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The May 2017 Operational Case Study introduces us to Ashworth Lea, a luxury sports car manufacturer. In this article, VIVA Financial Tuition will walk you through the main financial statements given in the pre-seen materials by CIMA. We'll look at some of the most telling movements over the last year as well as analysing some of the key ratios.
We start with Ashworth Lea's Statement of Profit or Loss for 2016. Straight away we're disappointed to find that revenues have declined by 2.6% since 2015. This is especially disappointing given the fact that the global car industry saw an increase of 5% in new car sales between 2015 and 2016. At least cost of sales have declined at a faster rate of 5% which means that Ashworth Lea's gross profit has in fact increased from M$380 million to M$390 million. The gross profit margin (gross profit/revenue) is healthy at 32.6% in 2016 but as we move down the Statement of Profit or Loss the other profit margins start to shrink to almost nothing at all. Administrative expenses are a trouble spot rising M$21 million in one year. You may recall in the pre-seen that Ashworth Lea's administrative systems are almost 20 years old which may mean this work is taking far longer than it should and is taking away from the bottom line. Finance costs have tripled indicating an increasing debt obligation which we see on the balance sheet. Overall, a net profit margin (net profit/revenue) of just 0.4% is nothing to celebrate and Ashworth Lea needs to find ways to reduce some of its expenses soon and ideally, boost revenues.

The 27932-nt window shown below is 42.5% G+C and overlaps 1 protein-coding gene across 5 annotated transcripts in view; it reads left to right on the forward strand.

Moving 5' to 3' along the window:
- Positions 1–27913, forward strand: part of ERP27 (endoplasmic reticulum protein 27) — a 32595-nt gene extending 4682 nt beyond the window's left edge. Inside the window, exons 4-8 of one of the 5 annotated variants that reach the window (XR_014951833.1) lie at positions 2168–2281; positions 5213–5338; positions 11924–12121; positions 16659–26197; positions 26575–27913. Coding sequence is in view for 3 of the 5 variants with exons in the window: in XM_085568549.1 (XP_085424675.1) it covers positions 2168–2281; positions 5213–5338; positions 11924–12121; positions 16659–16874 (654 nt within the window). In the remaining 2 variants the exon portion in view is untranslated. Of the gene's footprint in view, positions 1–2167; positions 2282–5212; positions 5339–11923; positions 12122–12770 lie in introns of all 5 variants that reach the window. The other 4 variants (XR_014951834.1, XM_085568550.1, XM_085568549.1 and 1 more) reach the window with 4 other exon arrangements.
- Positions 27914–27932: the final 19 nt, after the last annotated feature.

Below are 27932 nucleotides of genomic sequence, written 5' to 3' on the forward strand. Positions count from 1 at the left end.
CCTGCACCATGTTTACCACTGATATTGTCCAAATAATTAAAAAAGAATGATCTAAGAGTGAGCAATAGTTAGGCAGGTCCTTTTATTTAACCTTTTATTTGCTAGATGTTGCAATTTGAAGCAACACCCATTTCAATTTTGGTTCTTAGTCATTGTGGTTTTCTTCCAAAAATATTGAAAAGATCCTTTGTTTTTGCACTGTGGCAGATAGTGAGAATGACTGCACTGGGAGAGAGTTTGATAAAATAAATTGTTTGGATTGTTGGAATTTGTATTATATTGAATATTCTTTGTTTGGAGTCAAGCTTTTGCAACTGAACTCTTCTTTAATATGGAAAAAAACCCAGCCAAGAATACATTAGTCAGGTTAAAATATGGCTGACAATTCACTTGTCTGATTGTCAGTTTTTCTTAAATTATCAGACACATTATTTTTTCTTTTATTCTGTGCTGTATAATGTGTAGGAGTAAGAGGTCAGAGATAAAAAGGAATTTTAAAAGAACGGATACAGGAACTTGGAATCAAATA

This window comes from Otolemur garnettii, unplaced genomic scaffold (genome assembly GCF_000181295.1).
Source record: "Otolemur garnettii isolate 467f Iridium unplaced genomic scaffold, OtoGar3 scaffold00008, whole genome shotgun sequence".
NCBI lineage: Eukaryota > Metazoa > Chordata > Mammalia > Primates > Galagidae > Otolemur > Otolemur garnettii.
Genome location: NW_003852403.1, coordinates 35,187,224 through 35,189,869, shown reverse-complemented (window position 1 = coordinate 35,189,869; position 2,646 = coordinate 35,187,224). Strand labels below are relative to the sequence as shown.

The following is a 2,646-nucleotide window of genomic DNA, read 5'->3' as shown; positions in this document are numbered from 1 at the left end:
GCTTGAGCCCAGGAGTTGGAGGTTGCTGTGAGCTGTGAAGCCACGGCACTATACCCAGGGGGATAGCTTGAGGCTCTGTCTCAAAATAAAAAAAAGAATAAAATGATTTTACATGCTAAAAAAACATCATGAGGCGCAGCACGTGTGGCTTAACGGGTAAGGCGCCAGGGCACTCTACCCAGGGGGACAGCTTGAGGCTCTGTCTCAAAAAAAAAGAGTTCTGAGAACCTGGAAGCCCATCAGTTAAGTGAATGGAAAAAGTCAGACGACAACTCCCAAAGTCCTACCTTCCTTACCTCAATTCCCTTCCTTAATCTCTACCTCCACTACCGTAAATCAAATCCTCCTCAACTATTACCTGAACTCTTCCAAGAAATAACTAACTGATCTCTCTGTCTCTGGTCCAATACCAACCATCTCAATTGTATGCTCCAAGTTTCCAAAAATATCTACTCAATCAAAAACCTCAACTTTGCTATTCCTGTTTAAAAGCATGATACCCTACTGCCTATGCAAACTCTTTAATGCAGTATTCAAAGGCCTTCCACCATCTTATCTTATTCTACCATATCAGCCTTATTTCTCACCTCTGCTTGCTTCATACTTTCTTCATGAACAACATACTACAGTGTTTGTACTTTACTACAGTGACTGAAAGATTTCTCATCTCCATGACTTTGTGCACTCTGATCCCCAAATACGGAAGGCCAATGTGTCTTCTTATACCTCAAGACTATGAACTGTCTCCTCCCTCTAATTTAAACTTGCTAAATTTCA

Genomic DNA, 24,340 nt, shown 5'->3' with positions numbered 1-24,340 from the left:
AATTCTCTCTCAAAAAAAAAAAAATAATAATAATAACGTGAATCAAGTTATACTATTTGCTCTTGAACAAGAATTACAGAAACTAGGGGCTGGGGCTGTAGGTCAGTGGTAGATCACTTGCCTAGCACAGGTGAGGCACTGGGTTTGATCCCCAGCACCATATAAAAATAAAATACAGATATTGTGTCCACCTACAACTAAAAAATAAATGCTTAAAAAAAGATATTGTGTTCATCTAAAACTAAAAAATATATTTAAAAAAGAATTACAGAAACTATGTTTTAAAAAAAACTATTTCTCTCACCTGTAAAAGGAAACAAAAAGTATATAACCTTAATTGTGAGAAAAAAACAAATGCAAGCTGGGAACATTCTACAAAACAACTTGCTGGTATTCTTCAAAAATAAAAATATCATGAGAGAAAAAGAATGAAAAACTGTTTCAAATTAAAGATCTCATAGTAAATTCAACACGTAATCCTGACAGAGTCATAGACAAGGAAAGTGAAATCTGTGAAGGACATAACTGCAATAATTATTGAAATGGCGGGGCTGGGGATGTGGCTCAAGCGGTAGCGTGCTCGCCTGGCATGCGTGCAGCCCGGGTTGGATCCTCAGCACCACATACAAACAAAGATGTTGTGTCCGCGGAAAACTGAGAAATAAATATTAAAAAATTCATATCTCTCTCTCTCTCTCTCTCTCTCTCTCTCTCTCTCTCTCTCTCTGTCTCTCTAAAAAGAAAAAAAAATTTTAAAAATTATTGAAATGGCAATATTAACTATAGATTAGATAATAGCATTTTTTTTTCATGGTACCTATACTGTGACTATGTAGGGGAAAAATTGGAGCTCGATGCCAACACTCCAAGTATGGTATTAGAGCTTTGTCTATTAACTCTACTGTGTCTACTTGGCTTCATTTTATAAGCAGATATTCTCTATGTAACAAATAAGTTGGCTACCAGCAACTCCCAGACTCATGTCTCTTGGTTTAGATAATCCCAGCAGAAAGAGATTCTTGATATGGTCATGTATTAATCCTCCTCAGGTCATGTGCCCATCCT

The big investment of M$181 million in intangible assets on the Statement of Financial Position hints at a company preparing for the future. It's likely Ashworth Lea has been investing in software, intellectual property, trademarks etc related to the two big trends sweeping the motor industry - self-driving cars and alternative energy sources. There is a hint that the company's plant and facilities need to be updated with depreciation on PPE running ahead of Ashworth Lea's ability to replace and update those non-current physical assets. It's good to see that cash has increased 22% over the year. A lot of that increase is down to the effect of adding back depreciation to the net profit figure which we see in the Statement of Cash Flows. The fact that trade payables have increased by M$46 million also bolsters the cash position but Ashworth Lea needs to take care that it does not damage its relationship with suppliers by lagging payments for too long. It's interesting to see that all of the net profit of M$5 million has been retained rather than paid out to shareholders. The combined long-term debt and short-term borrowings have increased by M$147 million over the last year meaning that gearing (long-term debt/equity) now stands at 63% (it was 46% in 2015). It is with this increase in debt that Ashworth Lea has financed the investment in intangibles. The company is taking a risk on these new technologies and one hopes for Ashworth Lea's sake that the gamble results in improving revenues and profits. The fact that the company's interest coverage ratio (operating profit/interest expenses) has declined from a very healthy 15.0 in 2015 to just 3.3 in 2016 is worrying.
We see the huge impact that depreciation has on profit figures in this industry when we turn to the Statement of Cash Flows. M$189 million is added back to the net profit figure of M$7 million which greatly helps to bolster the cash flows from operating activities to to M$230 million. The increase in trade payables affects cash positively to the tune of M$46 million. The cash generated from operating activities is used up quickly though by way of the big investments in property, plant and equipment (necessary in an asset-intensive industry) and intangibles especially. The fact that these investments exceed the cash generated from operations means that the gap is funded by long-term and short-term loans.
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